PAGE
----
NPR Story
2:03 pm
Tue November 19, 2013

Facebook Helps Reunite Tornado Victims With Lost Mementos

Photo found in Seneca, IL. (From the Facebook page "PHOTOS found from Nov 17, 2013 Illinois Storms/Tornadoes")

Originally published on Tue November 19, 2013 3:31 pm

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NPR Story
2:03 pm
Tue November 19, 2013

Pat Conroy No Longer Hides Behind Fiction To Tell His Family's Stories

Pat Conroy is author of "The Death of Santini." (Jennifer Hitchcock)

Originally published on Tue November 19, 2013 3:31 pm

Pat Conroy’s troubled family history has been the wellspring of many of his novels, including “The Great Santini” and “The Prince of Tides.”

As he tells Here & Now’s Robin Young, “No writer has been imprisoned by his family like I have, in the history of American letters. I have been writing about this family for 40 years.”

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The Two-Way
12:30 pm
Tue November 19, 2013

Beyond The Caricature: 5 Things To Know About Mayor Rob Ford

Toronto Mayor Rob Ford leaves his office after councilors passed motions Monday to limit his powers.
Chris Young The Canadian Press

Originally published on Tue November 19, 2013 1:50 pm

Toronto Mayor Rob Ford was thrust into the international spotlight after he admitted to smoking crack. Since then, a caricature of the politician has emerged: a bumbling, error-prone addict, whose everyman persona has helped him maintain his popularity in Canada's most populous city.

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Author Interviews
12:24 pm
Tue November 19, 2013

Anjelica Huston Tells Her 'Story' Of Growing Up With A Director Dad

In a new memoir, Anjelica Huston recounts her childhood in Ireland, her teen years in London and her coming of age in New York.
Robert Fleischauer Courtesy of Scribner

Originally published on Wed November 20, 2013 11:40 am

Anjelica Huston is best-known for her performances in Prizzi's Honor, The Grifters, The Addams Family, The Royal Tenenbaums and the TV series Smash. But her new memoir about her early life, A Story Lately Told, ends just as her successful acting career begins. That part of her life will be in a second volume, now in the works.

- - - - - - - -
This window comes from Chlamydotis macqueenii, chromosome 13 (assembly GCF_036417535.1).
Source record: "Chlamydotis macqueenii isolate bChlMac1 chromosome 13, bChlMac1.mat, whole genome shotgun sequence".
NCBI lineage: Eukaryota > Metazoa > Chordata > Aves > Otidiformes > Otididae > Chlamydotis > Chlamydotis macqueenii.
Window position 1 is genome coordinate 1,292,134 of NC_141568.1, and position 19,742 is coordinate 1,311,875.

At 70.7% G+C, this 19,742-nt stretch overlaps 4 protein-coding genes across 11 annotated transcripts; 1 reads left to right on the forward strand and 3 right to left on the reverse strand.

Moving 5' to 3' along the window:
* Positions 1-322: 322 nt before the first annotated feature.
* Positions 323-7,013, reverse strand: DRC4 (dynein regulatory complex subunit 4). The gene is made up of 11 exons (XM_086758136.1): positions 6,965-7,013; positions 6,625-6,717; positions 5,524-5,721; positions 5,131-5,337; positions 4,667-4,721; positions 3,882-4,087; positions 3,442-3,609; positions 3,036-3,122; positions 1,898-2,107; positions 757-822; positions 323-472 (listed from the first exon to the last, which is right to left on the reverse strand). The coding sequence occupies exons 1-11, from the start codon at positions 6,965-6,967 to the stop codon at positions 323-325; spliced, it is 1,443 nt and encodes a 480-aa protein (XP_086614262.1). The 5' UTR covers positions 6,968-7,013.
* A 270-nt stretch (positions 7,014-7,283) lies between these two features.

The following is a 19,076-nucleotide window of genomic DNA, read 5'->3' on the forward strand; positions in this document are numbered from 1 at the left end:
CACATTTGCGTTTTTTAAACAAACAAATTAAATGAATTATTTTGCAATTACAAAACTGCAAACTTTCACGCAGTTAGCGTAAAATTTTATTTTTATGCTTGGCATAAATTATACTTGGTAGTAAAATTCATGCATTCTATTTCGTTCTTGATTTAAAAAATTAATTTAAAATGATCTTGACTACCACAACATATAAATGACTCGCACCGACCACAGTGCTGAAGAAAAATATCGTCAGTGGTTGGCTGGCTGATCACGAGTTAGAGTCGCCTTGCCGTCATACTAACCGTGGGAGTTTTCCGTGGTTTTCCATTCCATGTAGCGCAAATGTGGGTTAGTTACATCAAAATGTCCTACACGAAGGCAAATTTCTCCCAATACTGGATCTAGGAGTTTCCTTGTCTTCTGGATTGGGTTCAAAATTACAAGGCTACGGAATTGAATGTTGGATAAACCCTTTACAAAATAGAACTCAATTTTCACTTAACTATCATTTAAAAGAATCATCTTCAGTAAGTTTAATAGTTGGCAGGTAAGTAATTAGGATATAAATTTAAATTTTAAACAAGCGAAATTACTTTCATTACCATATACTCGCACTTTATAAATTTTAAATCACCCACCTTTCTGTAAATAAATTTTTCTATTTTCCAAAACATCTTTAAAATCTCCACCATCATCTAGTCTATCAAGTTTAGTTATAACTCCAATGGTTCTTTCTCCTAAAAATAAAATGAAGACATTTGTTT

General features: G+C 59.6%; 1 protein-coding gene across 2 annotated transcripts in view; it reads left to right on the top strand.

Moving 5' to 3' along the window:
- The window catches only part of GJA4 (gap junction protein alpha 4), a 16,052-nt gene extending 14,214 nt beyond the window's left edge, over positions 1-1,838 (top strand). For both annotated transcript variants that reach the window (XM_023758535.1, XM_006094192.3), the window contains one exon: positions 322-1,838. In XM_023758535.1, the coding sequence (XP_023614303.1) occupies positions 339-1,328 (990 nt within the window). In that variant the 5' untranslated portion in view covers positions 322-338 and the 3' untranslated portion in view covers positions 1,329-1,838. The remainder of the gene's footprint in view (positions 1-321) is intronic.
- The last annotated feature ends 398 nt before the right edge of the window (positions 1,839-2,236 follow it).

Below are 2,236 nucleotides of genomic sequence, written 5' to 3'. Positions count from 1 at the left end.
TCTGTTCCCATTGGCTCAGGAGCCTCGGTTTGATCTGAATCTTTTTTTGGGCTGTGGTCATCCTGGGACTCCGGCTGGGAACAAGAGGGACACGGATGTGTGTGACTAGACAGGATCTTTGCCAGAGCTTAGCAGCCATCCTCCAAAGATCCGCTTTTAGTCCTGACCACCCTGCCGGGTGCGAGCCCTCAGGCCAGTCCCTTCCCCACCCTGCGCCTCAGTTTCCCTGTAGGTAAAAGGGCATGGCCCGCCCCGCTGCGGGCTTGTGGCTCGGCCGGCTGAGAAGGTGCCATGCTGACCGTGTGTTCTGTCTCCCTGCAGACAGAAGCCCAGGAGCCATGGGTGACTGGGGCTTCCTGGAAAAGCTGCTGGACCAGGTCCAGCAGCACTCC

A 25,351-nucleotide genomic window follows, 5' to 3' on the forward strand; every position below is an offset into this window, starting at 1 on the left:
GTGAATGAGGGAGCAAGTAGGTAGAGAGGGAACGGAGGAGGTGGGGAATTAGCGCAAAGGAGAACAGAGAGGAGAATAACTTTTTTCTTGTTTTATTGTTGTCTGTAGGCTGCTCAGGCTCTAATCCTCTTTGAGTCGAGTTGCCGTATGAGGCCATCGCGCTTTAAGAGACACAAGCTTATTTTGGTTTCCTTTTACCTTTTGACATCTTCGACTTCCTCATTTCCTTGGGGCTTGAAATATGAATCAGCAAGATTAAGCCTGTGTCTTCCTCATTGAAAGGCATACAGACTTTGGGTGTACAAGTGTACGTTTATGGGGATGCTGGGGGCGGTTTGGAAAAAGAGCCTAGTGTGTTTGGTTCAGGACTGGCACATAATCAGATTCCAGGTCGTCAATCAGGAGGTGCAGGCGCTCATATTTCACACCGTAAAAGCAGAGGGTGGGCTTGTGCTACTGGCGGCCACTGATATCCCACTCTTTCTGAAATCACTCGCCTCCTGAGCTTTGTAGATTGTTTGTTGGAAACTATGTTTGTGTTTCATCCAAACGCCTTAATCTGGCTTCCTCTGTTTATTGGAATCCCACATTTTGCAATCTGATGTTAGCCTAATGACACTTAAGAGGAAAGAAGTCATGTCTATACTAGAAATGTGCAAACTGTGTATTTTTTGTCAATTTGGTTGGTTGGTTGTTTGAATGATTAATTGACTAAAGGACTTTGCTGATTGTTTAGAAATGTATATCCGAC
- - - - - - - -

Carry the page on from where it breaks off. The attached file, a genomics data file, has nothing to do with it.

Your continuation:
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The Two-Way
12:07 pm
Tue November 19, 2013

JPMorgan Chase Will Pay $13 Billion In Record Settlement

In a settlement deal, JPMorgan Chase has agreed to pay some $13 billion in fines and other payments related to mortgages and mortgage securities that helped cause the financial crisis that began in 2007.
Mark Lennihan AP

Originally published on Tue November 19, 2013 2:38 pm

In an agreement settling many U.S. claims over its sale of troubled mortgages, JPMorgan Chase will pay a record $13 billion, in a deal announced by the Justice Department Tuesday. The plan includes a $4 billion payment for consumer relief, along with a payment to investors of more than $6 billion and a large fine.

The latest updates on this story are at the bottom of this post. We've also added a few key points to the main post.

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Community
12:00 pm
Tue November 19, 2013

Egan Shares Dust Bowl Memories With 'Worst Hard Time'

The Worst Hard Time: The Untold Story of Those Who Survived the Great American Dust Bowl - by Timothy Egan
Credit Mariner Books